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UPS Settles Delivery Fraud Claims for $4 Million

Guaranteed next-day on-time delivery was a false claim and now United Parcel Service is paying. UPS workers illegally recorded inaccurate delivery times on packages sent by government customers, prompting a $4 million settlement, the New York State Attorney General announced yesterday.

The shipping giant violated the false claims acts of 14 states and three major US cities. NY AG Eric Schneiderman stated, "Corporations that improperly profit at the expense of taxpayers will be held to account."

The Supreme Court began hearing oral arguments for its October term on Monday, and if you want a rundown of the biggest cases on the docket this month, we've got it for you.

But just as important as the cases that the Court will hear this term are those that it won't. By declining to review certain cases on appeal, the Supreme Court is essentially saying the lower court got it right, or there is no issue for the highest court in the land to figure out. Here are some of the big cases the Supreme Court passed on:

StarKist is offering aggrieved customers the option of $25 in cash or $50 in tuna in order to settle a class action lawsuit that accused the tuna company of shorting the amount of fish in its cans.

The total payout will come to about $8 million, although StarKist has not admitted any fault.

Don't you just hate it when the cable company keeps calling you and won't let up? Well, don't just take it sitting down -- sue them!

Araceli King, of Irving, Texas, won a big victory over the Time Warner Cable Inc. last week in her lawsuit against the company over annoying and harassing robocalls.

Time after time, Obamacare has withstood challenges before the Supreme Court.

This time, opponents of the law tried to use four words in the 2,700 page bill to bring the law down. Yesterday, they failed.

You work all year to grow grapes and make raisins. Then, the government says you have to give them some of those raisins for free! Are you happy about that?

Well, the government can no longer exploit raisin growers for free sweet snacks after the Supreme Court sided with raisin farmers in the case of Horne v. Department of Agriculture.

In a clash between the Executive and Legislative Branches, the judicial branch sided with the President. In a 6-3 decision announced on Monday, the Supreme Court struck down a federal statute that allowed Americans born in Jerusalem to have Israel listed as their country of birth on passports.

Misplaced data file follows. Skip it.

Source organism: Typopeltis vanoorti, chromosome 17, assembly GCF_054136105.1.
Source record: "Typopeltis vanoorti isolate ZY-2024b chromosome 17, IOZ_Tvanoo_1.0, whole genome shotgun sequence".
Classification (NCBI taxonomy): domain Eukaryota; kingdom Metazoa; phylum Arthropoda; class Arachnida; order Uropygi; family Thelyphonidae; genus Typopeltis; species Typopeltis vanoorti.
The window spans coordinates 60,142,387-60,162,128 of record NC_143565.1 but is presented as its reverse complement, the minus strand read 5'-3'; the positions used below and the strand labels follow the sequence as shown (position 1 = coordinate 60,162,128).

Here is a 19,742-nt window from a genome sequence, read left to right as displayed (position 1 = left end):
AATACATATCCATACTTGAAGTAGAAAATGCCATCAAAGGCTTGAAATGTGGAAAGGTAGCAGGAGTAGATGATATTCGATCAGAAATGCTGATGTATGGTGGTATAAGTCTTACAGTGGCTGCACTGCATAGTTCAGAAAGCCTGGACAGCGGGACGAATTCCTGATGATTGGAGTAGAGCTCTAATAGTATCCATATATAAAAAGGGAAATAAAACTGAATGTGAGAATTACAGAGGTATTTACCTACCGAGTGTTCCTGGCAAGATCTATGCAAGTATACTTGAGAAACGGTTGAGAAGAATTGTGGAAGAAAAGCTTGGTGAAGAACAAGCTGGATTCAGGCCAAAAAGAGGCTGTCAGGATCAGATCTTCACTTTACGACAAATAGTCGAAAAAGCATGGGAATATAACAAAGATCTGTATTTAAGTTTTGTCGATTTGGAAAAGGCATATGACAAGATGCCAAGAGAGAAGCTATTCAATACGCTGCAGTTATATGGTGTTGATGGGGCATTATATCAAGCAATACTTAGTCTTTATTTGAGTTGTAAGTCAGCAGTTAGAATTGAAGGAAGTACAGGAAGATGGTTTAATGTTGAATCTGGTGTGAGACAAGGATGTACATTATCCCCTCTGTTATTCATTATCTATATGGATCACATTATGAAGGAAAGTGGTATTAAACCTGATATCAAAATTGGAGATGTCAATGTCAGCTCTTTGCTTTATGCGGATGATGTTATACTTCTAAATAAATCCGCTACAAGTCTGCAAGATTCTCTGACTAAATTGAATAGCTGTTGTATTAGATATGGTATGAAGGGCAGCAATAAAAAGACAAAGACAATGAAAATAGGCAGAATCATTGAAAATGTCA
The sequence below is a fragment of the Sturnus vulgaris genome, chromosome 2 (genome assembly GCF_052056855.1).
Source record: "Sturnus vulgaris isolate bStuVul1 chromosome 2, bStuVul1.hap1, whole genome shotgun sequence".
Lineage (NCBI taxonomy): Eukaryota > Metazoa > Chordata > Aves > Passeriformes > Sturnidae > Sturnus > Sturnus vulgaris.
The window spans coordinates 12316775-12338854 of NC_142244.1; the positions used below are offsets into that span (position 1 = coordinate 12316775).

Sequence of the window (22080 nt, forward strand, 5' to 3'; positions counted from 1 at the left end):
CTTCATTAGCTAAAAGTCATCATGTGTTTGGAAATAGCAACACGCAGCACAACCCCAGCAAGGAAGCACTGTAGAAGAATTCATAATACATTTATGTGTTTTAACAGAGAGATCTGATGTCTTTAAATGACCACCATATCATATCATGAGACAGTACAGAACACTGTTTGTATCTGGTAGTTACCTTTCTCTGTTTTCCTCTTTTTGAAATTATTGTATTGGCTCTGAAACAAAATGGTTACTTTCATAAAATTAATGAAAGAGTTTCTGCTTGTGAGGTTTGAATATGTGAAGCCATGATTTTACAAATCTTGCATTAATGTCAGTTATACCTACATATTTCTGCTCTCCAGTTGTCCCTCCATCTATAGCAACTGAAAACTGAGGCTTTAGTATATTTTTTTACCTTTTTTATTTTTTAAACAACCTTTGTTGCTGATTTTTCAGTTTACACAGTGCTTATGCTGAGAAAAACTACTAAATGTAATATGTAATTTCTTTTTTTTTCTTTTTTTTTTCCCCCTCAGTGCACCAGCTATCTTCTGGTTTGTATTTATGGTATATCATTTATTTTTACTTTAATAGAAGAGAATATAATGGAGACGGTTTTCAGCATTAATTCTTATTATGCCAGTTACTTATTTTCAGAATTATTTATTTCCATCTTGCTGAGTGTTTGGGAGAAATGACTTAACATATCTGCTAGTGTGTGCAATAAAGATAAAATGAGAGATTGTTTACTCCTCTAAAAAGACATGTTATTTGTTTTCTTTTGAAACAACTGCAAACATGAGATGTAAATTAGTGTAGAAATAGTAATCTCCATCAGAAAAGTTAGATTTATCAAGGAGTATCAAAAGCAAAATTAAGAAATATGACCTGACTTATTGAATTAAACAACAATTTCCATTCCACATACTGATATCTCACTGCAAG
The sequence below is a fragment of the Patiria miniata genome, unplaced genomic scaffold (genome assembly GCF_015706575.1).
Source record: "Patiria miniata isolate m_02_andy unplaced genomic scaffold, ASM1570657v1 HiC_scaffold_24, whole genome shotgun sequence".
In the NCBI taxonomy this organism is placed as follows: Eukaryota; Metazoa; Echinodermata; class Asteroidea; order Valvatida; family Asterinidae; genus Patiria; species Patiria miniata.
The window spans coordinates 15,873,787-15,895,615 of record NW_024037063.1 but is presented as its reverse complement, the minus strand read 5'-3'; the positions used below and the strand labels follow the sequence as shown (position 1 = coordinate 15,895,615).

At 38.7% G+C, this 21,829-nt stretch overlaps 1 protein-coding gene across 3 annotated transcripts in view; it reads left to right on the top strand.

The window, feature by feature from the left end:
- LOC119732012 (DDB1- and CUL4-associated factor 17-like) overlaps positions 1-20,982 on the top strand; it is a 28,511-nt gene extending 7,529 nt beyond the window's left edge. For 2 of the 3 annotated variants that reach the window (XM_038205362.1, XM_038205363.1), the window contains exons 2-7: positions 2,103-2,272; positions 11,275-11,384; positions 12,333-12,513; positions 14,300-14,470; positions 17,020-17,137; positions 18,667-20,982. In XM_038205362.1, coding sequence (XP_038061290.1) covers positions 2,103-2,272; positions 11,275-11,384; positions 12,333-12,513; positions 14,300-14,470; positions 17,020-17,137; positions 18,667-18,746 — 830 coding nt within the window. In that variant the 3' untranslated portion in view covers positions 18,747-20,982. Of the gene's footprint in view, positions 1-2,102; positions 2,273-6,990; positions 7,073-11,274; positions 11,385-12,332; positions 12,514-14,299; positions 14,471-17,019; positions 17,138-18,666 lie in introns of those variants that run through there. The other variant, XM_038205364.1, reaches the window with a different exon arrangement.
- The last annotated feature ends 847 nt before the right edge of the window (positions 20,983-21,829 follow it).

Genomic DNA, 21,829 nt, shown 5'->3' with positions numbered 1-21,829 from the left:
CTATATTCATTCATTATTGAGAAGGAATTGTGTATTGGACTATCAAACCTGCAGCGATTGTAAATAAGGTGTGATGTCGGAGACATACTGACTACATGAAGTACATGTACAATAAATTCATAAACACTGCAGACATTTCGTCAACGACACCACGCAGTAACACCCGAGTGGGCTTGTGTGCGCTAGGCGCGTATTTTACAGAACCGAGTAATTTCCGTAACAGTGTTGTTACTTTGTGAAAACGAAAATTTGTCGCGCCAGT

Instead, the Court said that the President has exclusive authority to recognize foreign sovereigns. The ruling appears to solidify the Executive Branch's power over diplomacy and foreign policy, but where did it come from, and what will it mean?

It has been nearly a year since a traumatic six-car accident critically injured comedians Tracy Morgan, Harris Stanton, and Ardie Fuqua, and killed 62-year-old James McNair.

Earlier this year, Walmart reached a settlement with McNair's family for $10 million. This month, Morgan has also settled his case with Walmart

Remember those lawyers up in arms over Target's proposed $19M settlement with MasterCard over the retailer's massive 2013 data breach? Well it looks like a good day for them.

The companies had a 90% participation threshold in order to certify the settlement and a May 20 deadline to meet it. The deadline passed without the required participation, so now the settlement is on hold and could be voided.

So what does this mean for the consumers and the banks involved?

Lately, we've heard a lot of discourse and protest about excessive use of police violence against minorities. However, there is an equally vulnerable minority group, the mentally ill and disabled, who are also frequent victims of police force.

In the case of City and County of San Francisco v. Sheehan, the Supreme Court considered whether Title II of the Americans with Disabilities Act requires police to provide accommodations to armed and violent mentally ill suspects. The Court also looked at whether the Fourth Amendment clearly establishes that officers cannot forcibly enter the home of an armed, mentally ill subject when there was no immediate need.

In its ruling, the Court sidestepped both issues.